UD alum brings skill and diversity to stage

Teresa Blackman, Arts and Culture Editor

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Photo courtesy of Amir Razavi.

Nearly a decade ago, Amir Razavi spent his summers on a ranch in Mexico, working with his mother’s relatives.

He recounted playing war and hiding from grandparents in the trenches and fields after the day’s work.

“There was this open space and my imagination ran wild,” Razavi said.

Having graduated from the University of Dallas last May, Razavi now hopes to make the work of his imagination his career, as he enters the Dallas theater world. He plays a woodcutter and an ensemble member in Cara Mia Theater Company’s “Blood Wedding.”

Razavi sees “Blood Wedding” as playwright Frederico Garcia Lorca’s masterpiece.

“[Lorca is] the Shakespeare of Spanish drama,” Razavi said.

The play tells the story of a runaway bride, a topic which Razavi says started cast discussions about passion and whether to follow the head or the heart.

Razavi knows Lorca’s work well, as he both studied him at UD and has starred as the title character in another of Lorca’s plays, “The Love of Don Perlimpin and Belisa in the Garden.”

Don Perlimpin was only one of many roles Razavi played while at his alma mater Booker T. Washington High School, a highly selective and nationally recognized arts magnet school in Dallas, or “mini Julliard,” according to Razavi. While there, he took classes in subjects like dance or stage combat, and even had the chance to interview Robert Duvall.

After graduating from “Booker T.,” Razavi attended Mountain Youth Community College. Though he left years ago, the school recently published Razavi’s script “Christopher Wilson,” a play about a delusional man who can guess the lottery. Razavi left the school and found UD based on a professor’s suggestion.

Once Razavi arrived, UD immediately recognized his good training. He acted in senior studios and multiple mainstage shows, balancing acting with his major’s English classes. Drama professor Stefan Novinski, who worked with Razavi for mainstage shows “Big Love” and “Three Sisters,” describes Razavi’s charm and that he’s “electric onstage.”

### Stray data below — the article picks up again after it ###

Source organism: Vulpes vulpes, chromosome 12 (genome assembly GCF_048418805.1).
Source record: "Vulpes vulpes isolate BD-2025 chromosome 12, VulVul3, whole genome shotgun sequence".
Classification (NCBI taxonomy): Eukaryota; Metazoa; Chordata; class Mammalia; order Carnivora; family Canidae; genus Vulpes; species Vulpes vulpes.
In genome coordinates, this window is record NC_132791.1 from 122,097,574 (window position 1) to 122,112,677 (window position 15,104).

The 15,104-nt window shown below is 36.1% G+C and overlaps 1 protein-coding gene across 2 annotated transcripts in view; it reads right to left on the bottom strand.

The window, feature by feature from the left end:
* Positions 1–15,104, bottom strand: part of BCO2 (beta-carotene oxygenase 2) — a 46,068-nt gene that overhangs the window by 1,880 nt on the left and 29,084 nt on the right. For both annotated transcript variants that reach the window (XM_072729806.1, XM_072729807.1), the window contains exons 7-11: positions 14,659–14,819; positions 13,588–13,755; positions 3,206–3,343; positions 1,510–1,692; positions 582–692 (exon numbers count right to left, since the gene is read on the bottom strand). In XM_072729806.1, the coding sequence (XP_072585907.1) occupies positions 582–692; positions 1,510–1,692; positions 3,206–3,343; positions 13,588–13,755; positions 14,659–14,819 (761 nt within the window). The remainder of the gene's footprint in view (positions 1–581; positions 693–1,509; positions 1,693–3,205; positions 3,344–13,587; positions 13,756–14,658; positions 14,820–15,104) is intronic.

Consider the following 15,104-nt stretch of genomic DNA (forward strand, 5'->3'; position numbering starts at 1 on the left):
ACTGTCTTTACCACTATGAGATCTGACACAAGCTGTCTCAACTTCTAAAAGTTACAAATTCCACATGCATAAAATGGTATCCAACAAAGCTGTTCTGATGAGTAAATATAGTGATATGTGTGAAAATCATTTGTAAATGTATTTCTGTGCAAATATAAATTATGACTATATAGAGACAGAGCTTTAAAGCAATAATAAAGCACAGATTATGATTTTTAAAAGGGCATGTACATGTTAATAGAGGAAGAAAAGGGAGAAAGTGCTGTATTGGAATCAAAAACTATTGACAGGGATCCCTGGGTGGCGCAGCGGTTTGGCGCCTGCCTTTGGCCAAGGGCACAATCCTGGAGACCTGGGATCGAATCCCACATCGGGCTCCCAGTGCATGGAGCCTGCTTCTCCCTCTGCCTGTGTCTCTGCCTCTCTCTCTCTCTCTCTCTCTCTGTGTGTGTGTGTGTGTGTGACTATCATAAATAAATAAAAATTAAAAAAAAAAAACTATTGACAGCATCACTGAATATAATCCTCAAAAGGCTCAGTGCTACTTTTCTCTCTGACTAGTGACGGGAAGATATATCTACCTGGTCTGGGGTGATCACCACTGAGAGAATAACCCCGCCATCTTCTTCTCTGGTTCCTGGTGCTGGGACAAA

“[He is] so good-natured, so happy to be in the room and doing theater…his presence is infectious,” Novinski said.

Amir now works as a tutor coordinator for high-school students at North Lake Community College, acts (besides “Blood Wedding,” he also auditioned for Shakespeare Dallas), works part-time for Drama Kids International, and is applying to study drama at the graduate level.

It may seem that Razavi is compiling lots of theater experience, but his love of theater predates even his time at “Booker T.” Razavi sees his culturally diverse background—a Persian father and Mexican mother—as heavily influencing the way he sees the world and his dramatic sensibilities.

Razavi’s father emigrated from Persia during the revolution, after having served in the army for a year. Once in the United States, he met Razavi’s mother, from Mexico, while working at a Whataburger.

When Razavi was young, his father would read Persian poetry aloud, which both taught Razavi the language and developed his ear for its beauties (Razavi even penned some of his own Persian poetry).

The pair’s ethnic diversity taught Razavi to appreciate different ideas of beauty or systems of belief, to enjoy a good laugh, and to be fluent in three languages (English, Spanish and Farsi).

As any part of one’s heritage will, Razavi’s diversity helps his work onstage. Not only does it make a Spanish work like “Blood Wedding” more relevant, but his diversity also helps his acting.

“[I’ve] become more animated, in my writing and in my work as an actor,” Razavi says.

It has seemed to work well for Razavi as he meets Dallas’ art scene. And his open mind can only help.

“The more diverse the better, like any sport, you want to know many roles,” Razavi says.

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